people as part of the means of production – and then I guess build a management “theory” over time around it. Yet, is this a fair comparison to today’s workplace conditions? Surely wage vs. salaried workers (esp low wage “unskilled workers) are still struggling for basic rights (like the Chinese factory workers that struck this week for a few extra minutes to go to the toilet)! However, I think when we really try to understand how the systems we work in evolved, this information really does give pause to understand how far with still have to go. And there are so many pieces to it, quite daunting. Our mindsets around “ownership” also have to change. The average worker is not a slave (although the resurgence of global slavery is hideous and should not be tolerated by an “enlightened” society, yet even highly qualified, skilled workers have to give up a great deal of their personal freedom (just the hiring process alone is terribly invasive) to get a job and work for others.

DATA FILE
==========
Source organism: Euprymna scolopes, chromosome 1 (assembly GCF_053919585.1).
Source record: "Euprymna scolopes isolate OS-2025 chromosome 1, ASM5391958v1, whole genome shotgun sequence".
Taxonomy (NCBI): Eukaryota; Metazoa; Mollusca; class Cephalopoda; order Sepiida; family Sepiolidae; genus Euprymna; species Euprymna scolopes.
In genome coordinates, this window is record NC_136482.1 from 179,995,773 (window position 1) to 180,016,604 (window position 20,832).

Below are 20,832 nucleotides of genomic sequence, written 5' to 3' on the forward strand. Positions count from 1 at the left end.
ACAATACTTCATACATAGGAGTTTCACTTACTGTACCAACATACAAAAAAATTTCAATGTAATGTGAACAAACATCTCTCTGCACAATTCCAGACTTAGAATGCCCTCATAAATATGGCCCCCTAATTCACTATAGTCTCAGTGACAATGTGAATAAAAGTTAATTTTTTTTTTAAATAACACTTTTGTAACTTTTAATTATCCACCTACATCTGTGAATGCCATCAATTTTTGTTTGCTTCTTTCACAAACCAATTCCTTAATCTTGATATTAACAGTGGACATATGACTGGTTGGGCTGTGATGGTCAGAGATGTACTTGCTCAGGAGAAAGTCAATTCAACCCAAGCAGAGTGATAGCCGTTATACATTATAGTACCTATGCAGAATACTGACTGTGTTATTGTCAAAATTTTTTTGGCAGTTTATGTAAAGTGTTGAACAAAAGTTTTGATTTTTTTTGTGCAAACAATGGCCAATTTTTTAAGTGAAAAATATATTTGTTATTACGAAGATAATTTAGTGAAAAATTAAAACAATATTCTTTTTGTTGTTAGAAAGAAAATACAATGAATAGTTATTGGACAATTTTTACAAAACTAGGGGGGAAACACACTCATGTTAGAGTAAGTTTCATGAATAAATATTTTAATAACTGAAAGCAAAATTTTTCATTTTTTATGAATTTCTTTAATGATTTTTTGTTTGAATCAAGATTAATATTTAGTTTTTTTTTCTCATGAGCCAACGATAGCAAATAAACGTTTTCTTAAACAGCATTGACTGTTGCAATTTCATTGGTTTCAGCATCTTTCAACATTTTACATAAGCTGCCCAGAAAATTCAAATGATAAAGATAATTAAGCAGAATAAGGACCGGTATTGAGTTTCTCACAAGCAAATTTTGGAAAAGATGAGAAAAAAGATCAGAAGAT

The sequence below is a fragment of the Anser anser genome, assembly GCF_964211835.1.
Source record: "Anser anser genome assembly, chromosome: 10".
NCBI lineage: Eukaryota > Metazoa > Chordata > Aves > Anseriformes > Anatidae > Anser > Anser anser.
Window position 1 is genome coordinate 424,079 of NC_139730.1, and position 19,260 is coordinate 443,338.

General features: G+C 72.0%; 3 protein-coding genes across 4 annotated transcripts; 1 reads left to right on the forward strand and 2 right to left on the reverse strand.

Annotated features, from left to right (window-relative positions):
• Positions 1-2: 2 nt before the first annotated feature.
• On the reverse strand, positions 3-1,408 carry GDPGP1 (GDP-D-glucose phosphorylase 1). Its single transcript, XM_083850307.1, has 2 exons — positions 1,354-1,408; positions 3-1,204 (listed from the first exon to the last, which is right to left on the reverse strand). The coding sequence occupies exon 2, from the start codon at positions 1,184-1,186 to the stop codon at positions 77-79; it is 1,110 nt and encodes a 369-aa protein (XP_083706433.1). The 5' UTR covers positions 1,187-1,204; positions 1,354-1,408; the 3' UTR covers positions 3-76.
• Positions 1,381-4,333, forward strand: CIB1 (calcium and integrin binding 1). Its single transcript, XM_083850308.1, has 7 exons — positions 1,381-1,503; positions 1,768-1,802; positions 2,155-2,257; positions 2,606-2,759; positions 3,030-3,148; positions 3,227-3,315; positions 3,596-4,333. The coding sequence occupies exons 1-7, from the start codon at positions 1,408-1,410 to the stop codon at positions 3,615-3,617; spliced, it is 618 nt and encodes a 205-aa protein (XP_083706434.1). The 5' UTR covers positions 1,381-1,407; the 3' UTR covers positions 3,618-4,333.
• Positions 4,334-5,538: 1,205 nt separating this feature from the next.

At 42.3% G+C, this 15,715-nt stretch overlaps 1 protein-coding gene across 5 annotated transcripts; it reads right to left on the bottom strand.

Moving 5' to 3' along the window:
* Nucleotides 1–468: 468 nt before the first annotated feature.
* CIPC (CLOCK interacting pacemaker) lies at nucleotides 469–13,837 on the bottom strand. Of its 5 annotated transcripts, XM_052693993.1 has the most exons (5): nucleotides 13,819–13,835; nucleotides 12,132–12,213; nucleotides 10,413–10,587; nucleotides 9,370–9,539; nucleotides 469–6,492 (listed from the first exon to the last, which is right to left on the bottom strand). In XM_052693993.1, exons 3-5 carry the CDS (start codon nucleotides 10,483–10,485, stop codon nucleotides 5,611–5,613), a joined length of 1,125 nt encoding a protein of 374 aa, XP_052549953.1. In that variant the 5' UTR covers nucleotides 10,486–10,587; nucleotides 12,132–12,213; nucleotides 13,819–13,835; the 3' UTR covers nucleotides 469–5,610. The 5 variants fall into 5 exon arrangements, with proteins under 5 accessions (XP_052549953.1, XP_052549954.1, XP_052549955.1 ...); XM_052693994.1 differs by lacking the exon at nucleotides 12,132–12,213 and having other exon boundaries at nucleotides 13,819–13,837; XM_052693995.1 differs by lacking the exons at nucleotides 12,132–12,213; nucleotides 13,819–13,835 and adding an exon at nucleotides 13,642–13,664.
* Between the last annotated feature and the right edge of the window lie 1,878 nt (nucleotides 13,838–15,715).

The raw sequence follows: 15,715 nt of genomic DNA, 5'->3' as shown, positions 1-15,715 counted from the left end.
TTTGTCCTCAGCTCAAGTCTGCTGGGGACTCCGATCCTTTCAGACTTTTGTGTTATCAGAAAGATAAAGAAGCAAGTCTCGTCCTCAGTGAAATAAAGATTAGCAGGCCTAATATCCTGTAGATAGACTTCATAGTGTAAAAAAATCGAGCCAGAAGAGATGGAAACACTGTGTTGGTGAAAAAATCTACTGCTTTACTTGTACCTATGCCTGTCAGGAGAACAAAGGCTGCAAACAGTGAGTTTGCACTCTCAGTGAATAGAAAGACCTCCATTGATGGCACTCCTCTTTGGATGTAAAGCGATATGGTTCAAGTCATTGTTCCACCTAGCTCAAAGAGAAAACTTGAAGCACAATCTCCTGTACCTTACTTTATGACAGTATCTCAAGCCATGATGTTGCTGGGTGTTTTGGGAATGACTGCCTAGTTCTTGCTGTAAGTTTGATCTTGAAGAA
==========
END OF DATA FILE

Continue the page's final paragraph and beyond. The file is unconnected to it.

I think if we really went for Mastery, Meaning and Autonomy in the workplace, we’d transform work as we know it.
Thanks for commenting,
A great post; thank you. A collective imagination for the workplace is a good first step.
Thanks for the comment. I love the term “collective imagination.”
Thanks for an interesting read.
You made several arguments that demonstrate real problems with the models which impact American workplaces.
Balancing the right to privacy, with opportunities for free expression within our relations is indeed a spatial dilemma.
I look forward to evaluating your thoughts on media.
That was a great article. One of our Community members posted this on Google community (https://plus.google.com/communities/102639329871769249076?gpsrc=src:signup-header;actn:signup&hl=en-GB#communities/102639329871769249076).
I really appreciate your few points: